Have you ever wanted to work in a successful firm where you're an integral part of a team of winning trial lawyers? Do you love the prospect of being a hero every day by helping real people with real cases? Are you looking for a job where you can earn more by producing better results? If you answered yes to all three of these questions, this job may be for you. We're a boutique firm with a busy trial practice and rapidly growing demand at our [removed] offices. We are seeking a top quality law school graduate eligible to work as a traffic defense (speeding, DUI, etc.) litigation attorney starting immediately. The position is one of the most important in the office, involving daily and direct contact with our clients, making them feel confident in our ability to protect them, calming their fears, and showing them excellence in the courtroom.

A strong desire to excel is a requirement for this job. You must be prepared to work harder and smarter than your competition before, during, and after trial. By following our case management and trial litigation system, you will be a champion for your clients on a daily basis. You don't even need any experience, as we will train you. However, positive energy in everything you do *is a must*, and it's also important that you're comfortable writing and speaking for a public audience and in trial. If trying cases to win and standing up to bullies in court scares you, this isn't the right fit. You must also be an independent worker. The last thing I want to do is micromanage your day, so if you need to be told what to do all the time, we're not for you. If you're a person who starts your day with a smile and ends it with a bigger smile, definitely consider applying for this position.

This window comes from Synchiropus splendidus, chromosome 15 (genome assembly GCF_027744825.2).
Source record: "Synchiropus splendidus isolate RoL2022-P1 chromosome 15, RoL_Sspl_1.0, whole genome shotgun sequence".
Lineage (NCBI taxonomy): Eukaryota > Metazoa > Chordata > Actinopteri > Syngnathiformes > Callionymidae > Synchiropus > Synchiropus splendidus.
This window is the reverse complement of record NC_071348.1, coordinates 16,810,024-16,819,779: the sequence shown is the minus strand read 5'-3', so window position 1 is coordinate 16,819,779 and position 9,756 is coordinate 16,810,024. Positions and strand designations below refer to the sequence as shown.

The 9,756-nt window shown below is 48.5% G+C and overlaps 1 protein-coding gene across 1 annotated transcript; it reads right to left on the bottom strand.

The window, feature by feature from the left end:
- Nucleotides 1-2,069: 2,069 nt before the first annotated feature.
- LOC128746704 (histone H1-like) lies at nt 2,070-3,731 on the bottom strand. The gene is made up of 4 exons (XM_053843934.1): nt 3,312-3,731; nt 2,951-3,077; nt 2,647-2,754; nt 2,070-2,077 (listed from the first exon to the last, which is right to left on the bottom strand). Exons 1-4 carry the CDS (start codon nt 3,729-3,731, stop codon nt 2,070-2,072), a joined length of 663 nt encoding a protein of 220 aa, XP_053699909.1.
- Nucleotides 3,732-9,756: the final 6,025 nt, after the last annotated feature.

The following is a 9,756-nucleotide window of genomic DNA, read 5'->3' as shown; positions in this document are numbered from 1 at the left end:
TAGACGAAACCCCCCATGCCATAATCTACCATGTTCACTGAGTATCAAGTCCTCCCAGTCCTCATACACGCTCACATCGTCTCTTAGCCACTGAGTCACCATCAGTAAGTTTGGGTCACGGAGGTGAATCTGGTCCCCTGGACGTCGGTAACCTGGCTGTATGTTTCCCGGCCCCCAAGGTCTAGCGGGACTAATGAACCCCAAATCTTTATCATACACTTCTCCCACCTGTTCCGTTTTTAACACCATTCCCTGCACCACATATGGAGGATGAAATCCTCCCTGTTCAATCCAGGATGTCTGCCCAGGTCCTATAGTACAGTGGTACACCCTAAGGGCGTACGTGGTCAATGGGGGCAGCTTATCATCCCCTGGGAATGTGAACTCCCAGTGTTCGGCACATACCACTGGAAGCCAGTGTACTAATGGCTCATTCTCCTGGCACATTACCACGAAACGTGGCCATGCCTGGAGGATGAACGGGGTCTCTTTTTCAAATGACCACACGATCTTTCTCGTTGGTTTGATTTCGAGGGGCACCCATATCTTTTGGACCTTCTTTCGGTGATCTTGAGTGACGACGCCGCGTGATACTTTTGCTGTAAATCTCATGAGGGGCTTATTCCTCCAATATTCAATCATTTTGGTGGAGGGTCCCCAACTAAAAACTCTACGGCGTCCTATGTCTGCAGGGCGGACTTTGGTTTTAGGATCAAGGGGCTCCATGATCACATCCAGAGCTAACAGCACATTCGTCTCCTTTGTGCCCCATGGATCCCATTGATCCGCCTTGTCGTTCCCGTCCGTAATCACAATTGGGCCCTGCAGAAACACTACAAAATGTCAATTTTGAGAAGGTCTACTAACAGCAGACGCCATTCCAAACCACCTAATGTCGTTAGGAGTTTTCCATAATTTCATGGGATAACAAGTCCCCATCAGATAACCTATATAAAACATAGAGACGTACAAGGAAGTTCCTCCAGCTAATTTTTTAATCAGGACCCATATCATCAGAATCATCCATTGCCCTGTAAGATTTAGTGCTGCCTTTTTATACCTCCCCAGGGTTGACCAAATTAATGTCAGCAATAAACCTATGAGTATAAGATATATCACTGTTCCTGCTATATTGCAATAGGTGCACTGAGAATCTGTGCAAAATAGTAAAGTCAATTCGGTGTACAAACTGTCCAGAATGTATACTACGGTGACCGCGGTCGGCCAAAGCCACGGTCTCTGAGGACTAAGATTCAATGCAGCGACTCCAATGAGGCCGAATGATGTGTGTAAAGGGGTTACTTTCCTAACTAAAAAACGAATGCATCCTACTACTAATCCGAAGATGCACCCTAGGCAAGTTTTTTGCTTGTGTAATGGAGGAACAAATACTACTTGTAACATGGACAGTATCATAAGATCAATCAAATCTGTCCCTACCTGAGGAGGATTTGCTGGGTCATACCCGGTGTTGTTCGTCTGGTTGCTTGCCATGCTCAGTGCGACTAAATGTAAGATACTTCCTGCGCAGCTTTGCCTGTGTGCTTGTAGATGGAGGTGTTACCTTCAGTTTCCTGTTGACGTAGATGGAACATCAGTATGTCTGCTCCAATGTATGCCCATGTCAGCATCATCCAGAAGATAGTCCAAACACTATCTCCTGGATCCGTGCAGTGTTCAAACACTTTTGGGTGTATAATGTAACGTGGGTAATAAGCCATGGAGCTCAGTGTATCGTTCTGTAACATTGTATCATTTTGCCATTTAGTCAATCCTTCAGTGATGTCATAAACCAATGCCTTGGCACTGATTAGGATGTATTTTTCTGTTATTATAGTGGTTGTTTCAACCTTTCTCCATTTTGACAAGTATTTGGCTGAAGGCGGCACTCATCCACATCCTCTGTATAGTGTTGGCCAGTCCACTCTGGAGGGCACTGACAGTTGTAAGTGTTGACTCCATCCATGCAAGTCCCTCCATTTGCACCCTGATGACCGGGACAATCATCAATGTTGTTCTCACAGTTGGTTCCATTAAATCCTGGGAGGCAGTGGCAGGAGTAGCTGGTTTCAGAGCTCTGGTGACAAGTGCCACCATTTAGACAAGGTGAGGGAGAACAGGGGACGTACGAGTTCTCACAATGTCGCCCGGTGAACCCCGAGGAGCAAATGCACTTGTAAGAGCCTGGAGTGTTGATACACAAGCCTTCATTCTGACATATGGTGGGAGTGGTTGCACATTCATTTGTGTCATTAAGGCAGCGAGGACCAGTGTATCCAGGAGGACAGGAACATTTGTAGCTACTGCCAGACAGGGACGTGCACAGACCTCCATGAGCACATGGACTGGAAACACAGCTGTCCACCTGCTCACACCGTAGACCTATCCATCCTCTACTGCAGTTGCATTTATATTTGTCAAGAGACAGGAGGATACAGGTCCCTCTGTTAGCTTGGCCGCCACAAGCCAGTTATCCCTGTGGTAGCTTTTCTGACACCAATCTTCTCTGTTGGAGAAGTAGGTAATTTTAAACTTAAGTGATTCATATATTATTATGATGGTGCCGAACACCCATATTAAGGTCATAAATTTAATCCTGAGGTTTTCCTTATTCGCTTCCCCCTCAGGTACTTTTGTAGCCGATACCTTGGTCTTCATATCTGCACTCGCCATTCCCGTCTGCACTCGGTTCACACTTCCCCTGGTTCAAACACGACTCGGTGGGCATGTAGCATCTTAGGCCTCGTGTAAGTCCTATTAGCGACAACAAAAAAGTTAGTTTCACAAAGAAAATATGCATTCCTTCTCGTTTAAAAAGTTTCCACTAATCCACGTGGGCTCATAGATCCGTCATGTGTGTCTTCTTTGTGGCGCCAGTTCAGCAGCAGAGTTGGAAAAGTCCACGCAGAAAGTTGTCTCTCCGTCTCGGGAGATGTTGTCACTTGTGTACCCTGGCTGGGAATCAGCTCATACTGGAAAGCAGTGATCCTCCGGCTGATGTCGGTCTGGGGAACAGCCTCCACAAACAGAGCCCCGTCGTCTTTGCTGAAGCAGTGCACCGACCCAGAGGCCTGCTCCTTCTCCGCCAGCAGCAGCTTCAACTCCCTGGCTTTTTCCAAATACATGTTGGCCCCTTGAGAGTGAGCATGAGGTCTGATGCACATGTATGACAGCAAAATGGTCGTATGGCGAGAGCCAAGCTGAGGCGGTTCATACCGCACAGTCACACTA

Here's the deal. I do not hire "associates" because that term has become synonymous with indentured servitude. I do help young lawyers start their own firms, I provide them with an office in my building including parking, staff support, furniture and equipment, telephone, internet and a computer, personal one-on-one training, and marketing resources which bring in a steady stream of clients. If you earn my trust through quality representation of your own clients, you may be allowed to serve in an "of counsel" role for cases that my firm brings in while building your own business. I will take you to court and show you how to try cases and win. I will guide you through the process enough times for you to feel confident, perform skillfully, and win trials.